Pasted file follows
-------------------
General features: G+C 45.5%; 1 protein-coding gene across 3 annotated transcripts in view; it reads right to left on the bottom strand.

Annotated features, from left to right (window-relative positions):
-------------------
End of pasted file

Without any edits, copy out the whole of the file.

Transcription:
General features: G+C 45.5%; 1 protein-coding gene across 3 annotated transcripts in view; it reads right to left on the bottom strand.

Annotated features, from left to right (window-relative positions):